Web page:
So imagine the surprise of Eric Schopmeyer, a full-time music teacher at Kelly Elementary School in Southeast Portland. On May 16, Schopmeyer says, he got a letter from Portland Public Schools informing him he would be cut to half-time next year.
He had believed his school would be receiving an additional half-time art teacher, in addition to his full-time position.
“I certainly don’t think anyone who wrote their $35 check is going to be pleased when they hear their neighborhood school is going to have less arts than before,” Schopmeyer tells WW.
School officials tell WW as many as 15 elementary schools will see a reduction in arts teaching staff next year in the budget the School Board approved May 20.
That’s because PPS officials had already shifted money away from arts teaching positions, assuming they would see the entire $4.5 million expected from the arts tax this year.
Under an agreement with the city, PPS will get only $3 million as a stopgap in case the arts tax doesn’t survive a court challenge. (The city will guarantee $1.5 million if the arts tax is struck down.)
The money covers the 30 arts teaching positions in elementary schools now, but some of those positions are being spread around, thinning arts instructions in the 15 schools.
“We’re quite disappointed,” says Jen Soares, co-treasurer of Llewellyn Elementary PTA. “We already have a half-time music teacher, and we had hoped he would go to full-time. Now, he’ll be reduced further.”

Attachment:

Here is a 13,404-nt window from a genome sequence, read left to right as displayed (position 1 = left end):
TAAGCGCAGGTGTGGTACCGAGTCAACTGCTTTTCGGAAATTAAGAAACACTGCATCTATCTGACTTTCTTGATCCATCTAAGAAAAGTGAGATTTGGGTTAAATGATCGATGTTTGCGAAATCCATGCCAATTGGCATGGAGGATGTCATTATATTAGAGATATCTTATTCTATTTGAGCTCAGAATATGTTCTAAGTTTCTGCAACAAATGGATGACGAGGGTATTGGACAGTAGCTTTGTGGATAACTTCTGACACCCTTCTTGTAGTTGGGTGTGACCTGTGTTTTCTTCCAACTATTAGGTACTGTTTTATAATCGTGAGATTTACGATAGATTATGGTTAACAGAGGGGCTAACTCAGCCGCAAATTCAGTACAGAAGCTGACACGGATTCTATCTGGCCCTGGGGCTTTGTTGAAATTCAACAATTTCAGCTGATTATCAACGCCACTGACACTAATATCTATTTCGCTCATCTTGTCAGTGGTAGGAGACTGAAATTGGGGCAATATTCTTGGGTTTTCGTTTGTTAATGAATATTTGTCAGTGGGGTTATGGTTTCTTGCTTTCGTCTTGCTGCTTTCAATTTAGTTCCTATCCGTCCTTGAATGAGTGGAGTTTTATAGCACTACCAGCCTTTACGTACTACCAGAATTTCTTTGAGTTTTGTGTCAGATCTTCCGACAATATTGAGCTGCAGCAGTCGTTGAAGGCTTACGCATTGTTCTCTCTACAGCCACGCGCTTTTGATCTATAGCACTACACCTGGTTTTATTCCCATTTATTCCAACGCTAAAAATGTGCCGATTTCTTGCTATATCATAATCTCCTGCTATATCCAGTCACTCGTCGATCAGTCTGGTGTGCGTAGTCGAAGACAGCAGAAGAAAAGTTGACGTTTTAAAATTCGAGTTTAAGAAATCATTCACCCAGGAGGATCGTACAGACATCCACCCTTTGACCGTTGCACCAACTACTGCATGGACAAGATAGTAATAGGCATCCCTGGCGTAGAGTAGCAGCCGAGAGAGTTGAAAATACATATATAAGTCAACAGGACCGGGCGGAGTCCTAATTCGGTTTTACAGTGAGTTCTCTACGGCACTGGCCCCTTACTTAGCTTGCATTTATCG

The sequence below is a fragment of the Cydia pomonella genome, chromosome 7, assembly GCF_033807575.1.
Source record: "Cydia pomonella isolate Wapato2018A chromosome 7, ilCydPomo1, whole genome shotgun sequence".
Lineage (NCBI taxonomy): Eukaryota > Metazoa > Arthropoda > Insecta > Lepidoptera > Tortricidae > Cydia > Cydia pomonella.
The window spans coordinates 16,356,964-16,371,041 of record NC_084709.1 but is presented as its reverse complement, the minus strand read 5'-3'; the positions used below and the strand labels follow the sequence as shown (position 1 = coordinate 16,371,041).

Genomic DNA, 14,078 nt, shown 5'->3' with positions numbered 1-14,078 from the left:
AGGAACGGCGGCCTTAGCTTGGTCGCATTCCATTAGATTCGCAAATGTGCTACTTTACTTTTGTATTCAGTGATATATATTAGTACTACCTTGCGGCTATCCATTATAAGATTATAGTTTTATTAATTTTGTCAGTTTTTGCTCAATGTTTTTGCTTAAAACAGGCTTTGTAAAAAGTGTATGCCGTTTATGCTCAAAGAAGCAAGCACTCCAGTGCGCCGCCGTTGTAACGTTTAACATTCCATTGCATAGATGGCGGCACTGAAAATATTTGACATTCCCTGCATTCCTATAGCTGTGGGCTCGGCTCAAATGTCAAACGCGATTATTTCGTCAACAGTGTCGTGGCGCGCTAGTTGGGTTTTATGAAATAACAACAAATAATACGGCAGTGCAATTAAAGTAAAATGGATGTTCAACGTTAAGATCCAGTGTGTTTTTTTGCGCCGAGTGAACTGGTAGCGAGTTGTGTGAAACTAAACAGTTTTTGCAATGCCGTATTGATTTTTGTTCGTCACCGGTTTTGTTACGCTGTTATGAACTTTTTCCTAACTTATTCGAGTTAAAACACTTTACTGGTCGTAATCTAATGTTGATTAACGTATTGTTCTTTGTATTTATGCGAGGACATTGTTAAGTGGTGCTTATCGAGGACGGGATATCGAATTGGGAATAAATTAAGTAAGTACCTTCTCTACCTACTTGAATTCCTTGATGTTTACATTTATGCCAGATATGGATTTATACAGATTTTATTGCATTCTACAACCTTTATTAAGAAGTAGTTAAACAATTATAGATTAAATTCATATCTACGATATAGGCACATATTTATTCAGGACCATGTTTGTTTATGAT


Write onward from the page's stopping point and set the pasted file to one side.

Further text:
PPS spokeswoman Erin Barnett says some elementary schools that had no arts instructions will see at least a half-time teacher next year.
“We hope that the arts tax is going to be fully corrected,” Barnett says. “We would like to see the intention of the voters realized. That was our hope and plan when we did our budget.” Barnett says full arts-tax funding could mean restoring positions lost at some schools this year.
But the fine print of the arts tax never promised full-time arts teachers to all elementary schools. It instead proposed funding one full-time arts teacher for every 500 students. Smaller schools that have seen cuts may never get their arts funding back.
That’s what worries Schopmeyer: that the district’s budget takes money it once spent on arts teachers and commits it elsewhere, money that may not be there in the future.
His school, Kelly, has a high rate of students eligible for free and reduced meals. Schopmeyer says parents there are less likely to be able to raise private funds for arts teachers than schools in more affluent areas.
“It ends up being an equity issue,” he says. “It ends up hurting the poorer schools.”